YANGON - Myanmar will set up its first-ever stock exchange by early next year - much sooner than expected - a job described by its deputy finance minister as "herculean" but most critical in terms of unlocking capital for private-sector companies.
And the key challenge is for the bourse to attract enough interest, investment and public trust to develop into an engine of the economy, finance industry analysts say.
A capital markets Bill is currently in Parliament and is expected to be passed before the end of next month. Thereafter, rules and regulations will be written, officials told a conference here on banking and finance organised by Singapore- based Sphere Conferences.
Explained Deputy Finance Minister Maung Maung Thein: "If we want to raise our economy we need the finance. Government financing is not enough. With the set-up of the capital market... the private sector (can) mobilise finance. It is extremely important."
He said the stock market would start with local companies and allow foreign firms to list later.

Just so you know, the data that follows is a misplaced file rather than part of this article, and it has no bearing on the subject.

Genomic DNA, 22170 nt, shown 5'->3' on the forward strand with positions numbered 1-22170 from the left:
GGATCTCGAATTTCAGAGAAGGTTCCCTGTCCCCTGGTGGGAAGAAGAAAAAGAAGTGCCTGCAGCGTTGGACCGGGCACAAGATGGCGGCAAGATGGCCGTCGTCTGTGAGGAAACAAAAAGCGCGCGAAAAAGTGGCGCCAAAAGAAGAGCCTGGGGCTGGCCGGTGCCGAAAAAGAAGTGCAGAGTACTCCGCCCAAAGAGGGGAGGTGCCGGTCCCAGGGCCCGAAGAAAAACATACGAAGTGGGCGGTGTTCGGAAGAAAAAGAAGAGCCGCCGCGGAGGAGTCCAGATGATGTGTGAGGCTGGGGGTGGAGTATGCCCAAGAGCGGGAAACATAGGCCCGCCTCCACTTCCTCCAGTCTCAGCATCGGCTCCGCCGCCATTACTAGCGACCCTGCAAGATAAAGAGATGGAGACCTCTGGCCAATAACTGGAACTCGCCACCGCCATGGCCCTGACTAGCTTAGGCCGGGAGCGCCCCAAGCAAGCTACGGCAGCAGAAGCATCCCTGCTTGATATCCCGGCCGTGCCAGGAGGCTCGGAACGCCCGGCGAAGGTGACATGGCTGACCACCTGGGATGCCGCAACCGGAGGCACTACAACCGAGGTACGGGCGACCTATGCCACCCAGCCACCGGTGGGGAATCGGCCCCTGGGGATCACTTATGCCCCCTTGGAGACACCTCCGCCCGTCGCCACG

Yangon-based Mr David Proctor, chairman of the consultancy group Consilium, said the key issue was whether there would be enough liquidity at the outset to get the market off to a good start.
"Realistically I don't think there will be enough liquidity," he told The Straits Times on the sidelines of the conference. "What we will see, though, is a lot of interest from local companies to use it as a source to raise capital. And that means a lot of education required for local investors."
Also, as officials admitted freely, they are hampered by a dearth of trained talent to run key capital and financial market institutions, and a lack of public trust.
"We do not have sufficient knowledge about world financial markets even at the present time… and a lack of technical expertise is another hurdle," said Ms Naw Eh Hpaw, head of foreign exchange management at the Central Bank of Myanmar.
Trust is also an issue. One phenomenon of long-isolated Myanmar has been an almost total lack of modern investment options.
Money was thus largely invested in real estate and gold. Last October, the central bank had to step in to stem a run on the nation's largest bank Kanbawza, triggered by an unfounded rumour that its chairman had been arrested.
"The most important thing is to build up people's trust, to encourage the public, and the private sector (to) invest," Ms Naw Eh Hpaw said.
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